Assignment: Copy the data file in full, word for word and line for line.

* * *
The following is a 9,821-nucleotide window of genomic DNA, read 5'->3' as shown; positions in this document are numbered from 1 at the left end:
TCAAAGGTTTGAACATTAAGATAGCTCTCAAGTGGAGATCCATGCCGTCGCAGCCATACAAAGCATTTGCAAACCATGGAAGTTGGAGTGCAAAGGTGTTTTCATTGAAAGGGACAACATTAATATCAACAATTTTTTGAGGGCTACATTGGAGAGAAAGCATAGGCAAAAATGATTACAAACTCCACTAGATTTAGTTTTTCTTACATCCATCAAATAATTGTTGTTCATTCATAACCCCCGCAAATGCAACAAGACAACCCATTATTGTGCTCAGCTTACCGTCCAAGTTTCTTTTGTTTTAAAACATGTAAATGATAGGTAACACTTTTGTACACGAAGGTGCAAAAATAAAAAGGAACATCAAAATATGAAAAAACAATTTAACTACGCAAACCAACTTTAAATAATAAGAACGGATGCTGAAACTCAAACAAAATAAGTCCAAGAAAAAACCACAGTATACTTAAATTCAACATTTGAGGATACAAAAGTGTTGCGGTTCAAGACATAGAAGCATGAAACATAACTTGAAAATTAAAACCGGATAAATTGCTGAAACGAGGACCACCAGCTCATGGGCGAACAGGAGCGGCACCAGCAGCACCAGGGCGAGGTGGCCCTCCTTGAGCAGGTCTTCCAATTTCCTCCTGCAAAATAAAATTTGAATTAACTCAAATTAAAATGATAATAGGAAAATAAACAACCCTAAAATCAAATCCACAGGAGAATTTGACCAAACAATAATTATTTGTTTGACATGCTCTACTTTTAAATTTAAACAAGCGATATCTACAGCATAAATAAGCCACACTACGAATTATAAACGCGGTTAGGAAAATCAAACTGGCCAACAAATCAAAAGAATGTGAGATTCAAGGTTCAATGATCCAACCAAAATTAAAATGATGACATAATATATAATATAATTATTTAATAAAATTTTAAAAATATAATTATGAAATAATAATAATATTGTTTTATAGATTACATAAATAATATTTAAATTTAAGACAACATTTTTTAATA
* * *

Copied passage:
The following is a 9,821-nucleotide window of genomic DNA, read 5'->3' as shown; positions in this document are numbered from 1 at the left end:
TCAAAGGTTTGAACATTAAGATAGCTCTCAAGTGGAGATCCATGCCGTCGCAGCCATACAAAGCATTTGCAAACCATGGAAGTTGGAGTGCAAAGGTGTTTTCATTGAAAGGGACAACATTAATATCAACAATTTTTTGAGGGCTACATTGGAGAGAAAGCATAGGCAAAAATGATTACAAACTCCACTAGATTTAGTTTTTCTTACATCCATCAAATAATTGTTGTTCATTCATAACCCCCGCAAATGCAACAAGACAACCCATTATTGTGCTCAGCTTACCGTCCAAGTTTCTTTTGTTTTAAAACATGTAAATGATAGGTAACACTTTTGTACACGAAGGTGCAAAAATAAAAAGGAACATCAAAATATGAAAAAACAATTTAACTACGCAAACCAACTTTAAATAATAAGAACGGATGCTGAAACTCAAACAAAATAAGTCCAAGAAAAAACCACAGTATACTTAAATTCAACATTTGAGGATACAAAAGTGTTGCGGTTCAAGACATAGAAGCATGAAACATAACTTGAAAATTAAAACCGGATAAATTGCTGAAACGAGGACCACCAGCTCATGGGCGAACAGGAGCGGCACCAGCAGCACCAGGGCGAGGTGGCCCTCCTTGAGCAGGTCTTCCAATTTCCTCCTGCAAAATAAAATTTGAATTAACTCAAATTAAAATGATAATAGGAAAATAAACAACCCTAAAATCAAATCCACAGGAGAATTTGACCAAACAATAATTATTTGTTTGACATGCTCTACTTTTAAATTTAAACAAGCGATATCTACAGCATAAATAAGCCACACTACGAATTATAAACGCGGTTAGGAAAATCAAACTGGCCAACAAATCAAAAGAATGTGAGATTCAAGGTTCAATGATCCAACCAAAATTAAAATGATGACATAATATATAATATAATTATTTAATAAAATTTTAAAAATATAATTATGAAATAATAATAATATTGTTTTATAGATTACATAAATAATATTTAAATTTAAGACAACATTTTTTAATA